I’m not penciling in any extra tours this month, where you can just show up, drop a tenspot, and walk the walk — but in September the Hammett Tour rolls each and every Sunday, so if you’ve just heard about it or have been waiting for years to lace up the old gumshoes, you’ll get an easy opportunity in a little over thirty days.
The tour yesterday was a lot of fun. Turned out that British crime writer Chris Ewan was among the crowd — typical of most writers who have taken the tour, he waited until the very end to let me know who he was — unlike the late, great Charles Willeford, who told me he was a writer as soon as he walked up. If I got the info right, Chris is beginning a round of bookstore signings over the next couple of months for his upcoming series novel The Good Thief’s Guide to Venice — wherein the hero has his prized copy of an autographed first edition of The Maltese Falcon stolen and has to track it down. Yet another Hammett marginalia wrinkle to chalk on the crime culture blackboard!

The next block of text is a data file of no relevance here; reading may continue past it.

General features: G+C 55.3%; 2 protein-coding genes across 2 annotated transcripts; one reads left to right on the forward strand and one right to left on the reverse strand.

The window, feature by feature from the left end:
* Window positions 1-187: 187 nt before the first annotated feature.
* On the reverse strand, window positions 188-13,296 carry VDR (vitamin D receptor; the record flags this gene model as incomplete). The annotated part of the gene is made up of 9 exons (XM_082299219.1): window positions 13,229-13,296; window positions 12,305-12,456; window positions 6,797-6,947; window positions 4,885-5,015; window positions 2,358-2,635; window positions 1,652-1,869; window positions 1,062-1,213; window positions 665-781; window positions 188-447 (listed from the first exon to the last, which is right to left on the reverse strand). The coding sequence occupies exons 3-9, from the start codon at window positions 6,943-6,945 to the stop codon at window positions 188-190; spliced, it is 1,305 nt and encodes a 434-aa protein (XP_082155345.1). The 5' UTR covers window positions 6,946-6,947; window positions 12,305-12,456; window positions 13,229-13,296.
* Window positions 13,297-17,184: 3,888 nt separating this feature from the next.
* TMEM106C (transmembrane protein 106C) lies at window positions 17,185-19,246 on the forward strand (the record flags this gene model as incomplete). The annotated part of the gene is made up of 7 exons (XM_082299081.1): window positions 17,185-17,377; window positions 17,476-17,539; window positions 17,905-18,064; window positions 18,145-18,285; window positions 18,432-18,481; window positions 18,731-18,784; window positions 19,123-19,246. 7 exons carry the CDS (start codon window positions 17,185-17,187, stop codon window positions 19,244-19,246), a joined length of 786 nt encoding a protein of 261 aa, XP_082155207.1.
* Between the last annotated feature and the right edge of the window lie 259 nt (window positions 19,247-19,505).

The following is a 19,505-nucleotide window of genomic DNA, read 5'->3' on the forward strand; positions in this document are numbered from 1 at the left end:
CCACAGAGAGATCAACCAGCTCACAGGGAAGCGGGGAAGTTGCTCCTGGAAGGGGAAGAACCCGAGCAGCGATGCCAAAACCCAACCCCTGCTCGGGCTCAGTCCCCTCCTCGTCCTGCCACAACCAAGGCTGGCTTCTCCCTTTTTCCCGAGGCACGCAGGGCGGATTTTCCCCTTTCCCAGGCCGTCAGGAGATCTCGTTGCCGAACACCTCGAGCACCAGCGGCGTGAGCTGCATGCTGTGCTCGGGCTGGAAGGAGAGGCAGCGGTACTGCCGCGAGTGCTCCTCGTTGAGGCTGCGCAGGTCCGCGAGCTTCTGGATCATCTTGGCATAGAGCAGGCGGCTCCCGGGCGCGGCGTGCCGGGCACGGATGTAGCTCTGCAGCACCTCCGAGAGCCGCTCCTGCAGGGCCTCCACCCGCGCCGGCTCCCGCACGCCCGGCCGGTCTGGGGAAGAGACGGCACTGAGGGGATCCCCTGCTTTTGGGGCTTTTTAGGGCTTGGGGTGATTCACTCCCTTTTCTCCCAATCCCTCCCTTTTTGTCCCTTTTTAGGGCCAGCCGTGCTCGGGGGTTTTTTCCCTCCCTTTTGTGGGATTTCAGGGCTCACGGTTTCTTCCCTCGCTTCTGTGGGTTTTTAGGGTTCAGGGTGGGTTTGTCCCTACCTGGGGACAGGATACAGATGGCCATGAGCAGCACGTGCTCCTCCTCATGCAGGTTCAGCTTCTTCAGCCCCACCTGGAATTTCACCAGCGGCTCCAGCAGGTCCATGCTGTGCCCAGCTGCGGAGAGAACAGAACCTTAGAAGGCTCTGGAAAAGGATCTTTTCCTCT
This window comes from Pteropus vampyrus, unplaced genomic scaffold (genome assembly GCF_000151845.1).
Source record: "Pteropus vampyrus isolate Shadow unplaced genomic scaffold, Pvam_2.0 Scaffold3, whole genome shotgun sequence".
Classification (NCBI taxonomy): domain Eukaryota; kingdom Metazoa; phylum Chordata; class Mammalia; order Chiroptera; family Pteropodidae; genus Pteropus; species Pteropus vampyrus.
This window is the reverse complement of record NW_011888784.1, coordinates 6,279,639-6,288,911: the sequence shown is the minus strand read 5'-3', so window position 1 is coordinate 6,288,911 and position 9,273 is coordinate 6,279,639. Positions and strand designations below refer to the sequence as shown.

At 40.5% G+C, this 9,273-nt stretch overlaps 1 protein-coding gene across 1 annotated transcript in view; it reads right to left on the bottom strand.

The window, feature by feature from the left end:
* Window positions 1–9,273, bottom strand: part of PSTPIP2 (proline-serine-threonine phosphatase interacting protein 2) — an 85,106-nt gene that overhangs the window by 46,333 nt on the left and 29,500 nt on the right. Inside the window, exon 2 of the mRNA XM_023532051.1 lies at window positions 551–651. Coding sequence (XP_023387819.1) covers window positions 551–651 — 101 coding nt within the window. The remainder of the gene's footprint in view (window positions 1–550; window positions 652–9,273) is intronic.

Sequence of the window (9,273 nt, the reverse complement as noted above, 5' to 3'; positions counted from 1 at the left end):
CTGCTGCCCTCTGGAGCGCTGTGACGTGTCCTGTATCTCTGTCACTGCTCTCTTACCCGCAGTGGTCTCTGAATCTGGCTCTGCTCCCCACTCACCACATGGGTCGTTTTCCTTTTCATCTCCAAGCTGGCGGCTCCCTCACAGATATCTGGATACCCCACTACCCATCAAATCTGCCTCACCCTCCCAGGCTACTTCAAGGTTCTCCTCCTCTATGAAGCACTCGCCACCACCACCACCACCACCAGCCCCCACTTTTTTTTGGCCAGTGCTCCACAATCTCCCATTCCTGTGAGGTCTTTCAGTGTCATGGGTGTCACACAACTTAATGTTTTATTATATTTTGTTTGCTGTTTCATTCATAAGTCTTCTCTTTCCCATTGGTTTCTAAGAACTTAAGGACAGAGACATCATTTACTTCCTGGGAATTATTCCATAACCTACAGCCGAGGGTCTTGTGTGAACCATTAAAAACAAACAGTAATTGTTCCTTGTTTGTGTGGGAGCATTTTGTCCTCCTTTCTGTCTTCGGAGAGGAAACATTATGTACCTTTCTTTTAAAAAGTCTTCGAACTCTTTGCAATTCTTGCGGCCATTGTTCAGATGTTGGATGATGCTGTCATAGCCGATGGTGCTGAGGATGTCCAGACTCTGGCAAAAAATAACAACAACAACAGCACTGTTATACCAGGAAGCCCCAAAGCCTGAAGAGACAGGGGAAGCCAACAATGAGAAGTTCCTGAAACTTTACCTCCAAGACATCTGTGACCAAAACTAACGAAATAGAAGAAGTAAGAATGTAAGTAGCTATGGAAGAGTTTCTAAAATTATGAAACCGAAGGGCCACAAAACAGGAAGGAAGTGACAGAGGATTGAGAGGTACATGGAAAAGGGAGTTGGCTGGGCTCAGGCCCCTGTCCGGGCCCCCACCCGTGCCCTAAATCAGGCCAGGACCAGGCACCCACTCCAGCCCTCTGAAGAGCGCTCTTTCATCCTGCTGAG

Ed King, the guy who asked for the walk (and gave me well over a month’s advance notice to set it up — I really want that long advance notice if you want me to toss an extra tour on the burner), shared many opinions with me. He asked about Jim Thompson, and I told him I’m not that big a fan, but that I think Savage Night is the masterpiece out of Thompson’s run — Ed agreed. He didn’t like Ross MacDonald that much, either, and concurred with me that Chester Himes is the third major hard-boiled writer, following Hammett and Chandler — people who pick MacDonald are just wimping out. But then I learned that Ed has yet to read Willeford. I told him, With your taste in crime novels, you’ve got to read Willeford.
And my bio of Willeford just got a little review by Don Lee on his sporadic blog devoted to noir — I’m glad he finally got around to reading it. Among other things I’m doing this month, I need to sit down and punch my way through a touch-up on that book, plus write a few all-new extras, for an upcoming second edition. Completely revised and updated. Or, the way I look at it, uhoh, a lot of work. . . .